Spectrum spec-56752-HD150254N020528B01_sp08-150 belongs to object LAMOST J150711.68+013202.4, which is a star in the outer part of the LINER-type galaxy NGC5850.

Spectrum spec-56304-HD083110N401329F01_sp09-064 belongs to object LAMOST J083426.80+411414.8, which is not in SIMBAD, but it is cross-matched with SDSS DR15 as galaxy SDSS J083426.80+411414.8. An SDSS spectrum is also available.

Spectrum spec-56633-HD095000N333605M01_sp10-109 of object LAMOST J093915.39+331634.2 belongs to galaxy LEDA 2028208 with an available SDSS spectrum.

Spectrum spec-56739-HD114047N212109B_sp10-131 of object LAMOST J113114.00+211841.3 belongs to the galaxy LEDA 1647402 with an available SDSS spectrum.

4.2.4. High-velocity stars

Identified as target class objects by our CNN (despite the relatively minor deformation of the absorption line profile, which is comparable with a noise level), a group of objects has a considerable red- or blue-shifted Hα line. It appears that most of them are stars labelled in the LAMOST observing program as M 31 targets coming from the observing plan that covered the central regions of the M 31 and M 33 galaxies (Luo et al. 2015). The spectra clearly show that the centre of the Hα emission line is heavily blue-shifted, which corresponds to line-of-sight velocities of −301 km s−1 and −180 km s−1 of M 31 and M 33, respectively (van der Marel & Guhathakurta 2008).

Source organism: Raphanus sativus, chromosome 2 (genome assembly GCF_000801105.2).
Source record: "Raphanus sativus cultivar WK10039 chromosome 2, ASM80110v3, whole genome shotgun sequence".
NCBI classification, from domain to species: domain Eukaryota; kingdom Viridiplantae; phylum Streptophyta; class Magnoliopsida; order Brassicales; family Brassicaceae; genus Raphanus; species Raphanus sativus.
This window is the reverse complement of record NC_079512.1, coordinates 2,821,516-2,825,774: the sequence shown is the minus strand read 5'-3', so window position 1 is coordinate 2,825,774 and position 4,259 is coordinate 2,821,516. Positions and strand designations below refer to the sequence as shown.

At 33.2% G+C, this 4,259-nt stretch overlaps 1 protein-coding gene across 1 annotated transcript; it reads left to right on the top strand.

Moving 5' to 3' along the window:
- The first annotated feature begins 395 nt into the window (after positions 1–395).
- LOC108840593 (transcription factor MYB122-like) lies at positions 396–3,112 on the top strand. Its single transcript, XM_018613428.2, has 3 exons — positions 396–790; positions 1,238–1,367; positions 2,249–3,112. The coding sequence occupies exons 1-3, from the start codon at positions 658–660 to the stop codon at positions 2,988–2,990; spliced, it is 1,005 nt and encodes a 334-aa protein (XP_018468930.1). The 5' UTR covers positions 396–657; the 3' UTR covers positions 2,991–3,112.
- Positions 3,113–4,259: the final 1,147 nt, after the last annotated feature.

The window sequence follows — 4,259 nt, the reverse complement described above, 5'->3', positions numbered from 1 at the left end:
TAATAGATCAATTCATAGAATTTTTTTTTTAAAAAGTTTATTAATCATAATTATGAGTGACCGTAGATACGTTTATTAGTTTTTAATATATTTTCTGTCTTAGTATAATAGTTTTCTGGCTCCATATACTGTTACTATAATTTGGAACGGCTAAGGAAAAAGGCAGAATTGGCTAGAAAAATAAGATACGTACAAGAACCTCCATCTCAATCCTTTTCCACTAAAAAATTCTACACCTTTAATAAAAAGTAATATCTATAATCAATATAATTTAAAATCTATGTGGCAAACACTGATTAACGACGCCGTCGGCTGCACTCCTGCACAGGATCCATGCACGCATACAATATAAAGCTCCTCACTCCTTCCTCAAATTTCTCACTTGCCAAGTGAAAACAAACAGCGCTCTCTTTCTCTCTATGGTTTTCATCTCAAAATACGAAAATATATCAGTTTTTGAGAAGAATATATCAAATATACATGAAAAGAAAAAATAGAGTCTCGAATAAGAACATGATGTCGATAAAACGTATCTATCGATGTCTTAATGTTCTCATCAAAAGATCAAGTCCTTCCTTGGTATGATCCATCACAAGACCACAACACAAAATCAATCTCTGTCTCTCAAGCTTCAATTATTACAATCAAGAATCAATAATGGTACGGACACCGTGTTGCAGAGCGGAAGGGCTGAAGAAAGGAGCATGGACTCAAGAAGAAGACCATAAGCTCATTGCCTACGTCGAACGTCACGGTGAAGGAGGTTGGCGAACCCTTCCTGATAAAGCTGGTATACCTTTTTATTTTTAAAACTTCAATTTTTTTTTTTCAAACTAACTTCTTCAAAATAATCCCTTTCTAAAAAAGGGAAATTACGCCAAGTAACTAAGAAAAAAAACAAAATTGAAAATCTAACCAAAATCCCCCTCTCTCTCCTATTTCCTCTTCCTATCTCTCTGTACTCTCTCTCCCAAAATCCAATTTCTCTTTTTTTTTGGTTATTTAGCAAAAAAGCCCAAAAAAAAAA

However, other objects are not associated with galaxies by the LAMOST observing plan. The most red-shifted is the spectrum (available in our previews) spec-56357-HD090901N073047B01_sp12-133 of object LAMOST J091206.52+091621.8, which according to the SIMBAD position belongs to the galaxy run-away hypervelocity star LAMOST HVS1 with a stated radial velocity of 611.65 km s−1 (Zheng et al. 2014). This spectrum is classified in the LAMOST DR2 archive as a galaxy, while in its FITS header, where it comes from our preview above, as an A0III star. Another spectrum (spec-56285-HD090744N104005B03_sp07-117) of the same object, classified in the DR2 archive as an A0III star, is available.